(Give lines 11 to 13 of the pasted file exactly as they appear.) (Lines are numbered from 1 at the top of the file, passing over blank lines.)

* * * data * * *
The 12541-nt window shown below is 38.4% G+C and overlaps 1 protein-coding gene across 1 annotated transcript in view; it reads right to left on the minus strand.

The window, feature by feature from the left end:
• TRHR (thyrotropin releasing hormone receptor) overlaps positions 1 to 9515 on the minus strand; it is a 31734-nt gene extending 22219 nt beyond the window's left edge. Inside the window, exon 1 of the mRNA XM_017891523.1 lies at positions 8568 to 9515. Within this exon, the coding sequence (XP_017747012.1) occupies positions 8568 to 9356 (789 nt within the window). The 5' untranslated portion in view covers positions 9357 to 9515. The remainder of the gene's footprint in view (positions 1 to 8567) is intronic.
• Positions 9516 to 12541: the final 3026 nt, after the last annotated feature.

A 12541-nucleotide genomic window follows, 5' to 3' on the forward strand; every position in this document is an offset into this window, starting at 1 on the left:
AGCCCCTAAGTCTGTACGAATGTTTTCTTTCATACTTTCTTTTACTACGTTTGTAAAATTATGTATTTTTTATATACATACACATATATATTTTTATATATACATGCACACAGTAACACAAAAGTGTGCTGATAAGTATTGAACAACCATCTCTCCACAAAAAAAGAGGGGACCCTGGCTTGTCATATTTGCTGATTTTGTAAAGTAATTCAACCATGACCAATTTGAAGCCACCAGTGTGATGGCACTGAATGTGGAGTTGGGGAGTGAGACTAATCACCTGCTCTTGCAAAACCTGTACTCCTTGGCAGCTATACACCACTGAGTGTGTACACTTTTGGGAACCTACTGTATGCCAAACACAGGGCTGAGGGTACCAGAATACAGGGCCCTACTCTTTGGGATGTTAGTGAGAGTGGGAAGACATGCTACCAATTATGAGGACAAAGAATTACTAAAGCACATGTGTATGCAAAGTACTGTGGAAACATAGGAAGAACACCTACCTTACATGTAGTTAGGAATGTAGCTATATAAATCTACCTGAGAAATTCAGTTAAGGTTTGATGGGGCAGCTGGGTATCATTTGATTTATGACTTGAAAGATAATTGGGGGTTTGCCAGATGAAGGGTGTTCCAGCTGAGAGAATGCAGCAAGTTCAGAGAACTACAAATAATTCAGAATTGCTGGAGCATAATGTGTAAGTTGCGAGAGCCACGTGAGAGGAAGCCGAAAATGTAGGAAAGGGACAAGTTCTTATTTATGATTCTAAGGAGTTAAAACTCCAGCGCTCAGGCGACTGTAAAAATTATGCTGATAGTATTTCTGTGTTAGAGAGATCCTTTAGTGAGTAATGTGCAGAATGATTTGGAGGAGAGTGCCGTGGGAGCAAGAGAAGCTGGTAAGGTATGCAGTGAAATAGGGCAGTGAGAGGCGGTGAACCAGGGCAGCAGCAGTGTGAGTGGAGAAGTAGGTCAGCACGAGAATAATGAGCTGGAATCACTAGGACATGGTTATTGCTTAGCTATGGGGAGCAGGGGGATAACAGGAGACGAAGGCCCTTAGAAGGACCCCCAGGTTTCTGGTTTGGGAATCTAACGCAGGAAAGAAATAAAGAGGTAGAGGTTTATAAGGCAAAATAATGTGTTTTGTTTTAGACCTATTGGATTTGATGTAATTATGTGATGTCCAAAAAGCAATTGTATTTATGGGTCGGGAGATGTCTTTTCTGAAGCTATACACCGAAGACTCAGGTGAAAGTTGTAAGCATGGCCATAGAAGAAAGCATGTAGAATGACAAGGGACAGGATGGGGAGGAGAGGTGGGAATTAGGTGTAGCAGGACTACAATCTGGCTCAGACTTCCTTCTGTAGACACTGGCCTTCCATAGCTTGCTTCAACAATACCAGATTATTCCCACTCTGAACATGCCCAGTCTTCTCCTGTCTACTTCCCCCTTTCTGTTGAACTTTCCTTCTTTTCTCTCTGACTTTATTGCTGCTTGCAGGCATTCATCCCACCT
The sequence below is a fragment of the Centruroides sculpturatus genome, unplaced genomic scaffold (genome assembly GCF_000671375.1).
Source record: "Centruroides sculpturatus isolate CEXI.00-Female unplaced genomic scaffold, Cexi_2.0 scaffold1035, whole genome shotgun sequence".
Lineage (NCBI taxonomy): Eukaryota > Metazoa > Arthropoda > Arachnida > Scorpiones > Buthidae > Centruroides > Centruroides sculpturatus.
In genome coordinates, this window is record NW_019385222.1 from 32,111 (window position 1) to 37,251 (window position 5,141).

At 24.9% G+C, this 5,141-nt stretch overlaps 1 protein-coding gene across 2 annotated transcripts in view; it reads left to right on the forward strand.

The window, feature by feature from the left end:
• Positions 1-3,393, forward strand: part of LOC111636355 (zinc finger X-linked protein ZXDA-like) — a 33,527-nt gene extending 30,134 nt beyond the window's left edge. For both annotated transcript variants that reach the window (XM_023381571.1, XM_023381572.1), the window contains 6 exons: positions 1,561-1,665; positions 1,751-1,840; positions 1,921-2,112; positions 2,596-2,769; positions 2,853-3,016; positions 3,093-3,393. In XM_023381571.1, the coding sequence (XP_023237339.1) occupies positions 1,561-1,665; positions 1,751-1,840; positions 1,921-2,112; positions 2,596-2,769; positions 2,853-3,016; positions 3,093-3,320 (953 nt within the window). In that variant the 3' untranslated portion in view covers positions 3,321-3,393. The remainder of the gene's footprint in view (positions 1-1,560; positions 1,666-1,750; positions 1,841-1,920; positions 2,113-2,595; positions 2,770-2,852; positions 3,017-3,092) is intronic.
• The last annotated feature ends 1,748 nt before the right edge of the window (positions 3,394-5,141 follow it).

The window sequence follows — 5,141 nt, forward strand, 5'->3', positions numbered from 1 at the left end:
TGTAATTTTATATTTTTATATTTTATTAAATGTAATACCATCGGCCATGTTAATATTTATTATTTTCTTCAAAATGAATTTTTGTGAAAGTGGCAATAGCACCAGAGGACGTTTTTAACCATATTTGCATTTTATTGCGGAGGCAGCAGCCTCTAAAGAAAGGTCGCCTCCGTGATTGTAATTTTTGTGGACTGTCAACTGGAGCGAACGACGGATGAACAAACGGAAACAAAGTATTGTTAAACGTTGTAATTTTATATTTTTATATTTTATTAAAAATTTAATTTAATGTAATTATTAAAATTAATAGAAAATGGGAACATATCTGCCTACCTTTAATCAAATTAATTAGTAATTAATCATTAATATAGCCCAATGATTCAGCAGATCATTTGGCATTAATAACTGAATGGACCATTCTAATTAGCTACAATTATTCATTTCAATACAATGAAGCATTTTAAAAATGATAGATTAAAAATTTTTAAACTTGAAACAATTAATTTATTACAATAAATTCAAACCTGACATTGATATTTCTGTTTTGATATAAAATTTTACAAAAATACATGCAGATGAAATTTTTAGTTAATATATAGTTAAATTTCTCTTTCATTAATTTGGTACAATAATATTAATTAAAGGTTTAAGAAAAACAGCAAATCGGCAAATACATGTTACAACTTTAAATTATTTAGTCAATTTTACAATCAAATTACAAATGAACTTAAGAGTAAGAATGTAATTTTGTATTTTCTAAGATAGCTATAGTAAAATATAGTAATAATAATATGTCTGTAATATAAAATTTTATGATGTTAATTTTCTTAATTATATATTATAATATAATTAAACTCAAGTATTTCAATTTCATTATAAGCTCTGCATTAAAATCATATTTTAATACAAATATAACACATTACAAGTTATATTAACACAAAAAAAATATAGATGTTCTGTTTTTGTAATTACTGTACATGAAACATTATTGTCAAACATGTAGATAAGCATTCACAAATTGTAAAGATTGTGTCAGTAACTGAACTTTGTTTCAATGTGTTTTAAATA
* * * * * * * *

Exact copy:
At 24.9% G+C, this 5,141-nt stretch overlaps 1 protein-coding gene across 2 annotated transcripts in view; it reads left to right on the forward strand.

The window, feature by feature from the left end:
• Positions 1-3,393, forward strand: part of LOC111636355 (zinc finger X-linked protein ZXDA-like) — a 33,527-nt gene extending 30,134 nt beyond the window's left edge. For both annotated transcript variants that reach the window (XM_023381571.1, XM_023381572.1), the window contains 6 exons: positions 1,561-1,665; positions 1,751-1,840; positions 1,921-2,112; positions 2,596-2,769; positions 2,853-3,016; positions 3,093-3,393. In XM_023381571.1, the coding sequence (XP_023237339.1) occupies positions 1,561-1,665; positions 1,751-1,840; positions 1,921-2,112; positions 2,596-2,769; positions 2,853-3,016; positions 3,093-3,320 (953 nt within the window). In that variant the 3' untranslated portion in view covers positions 3,321-3,393. The remainder of the gene's footprint in view (positions 1-1,560; positions 1,666-1,750; positions 1,841-1,920; positions 2,113-2,595; positions 2,770-2,852; positions 3,017-3,092) is intronic.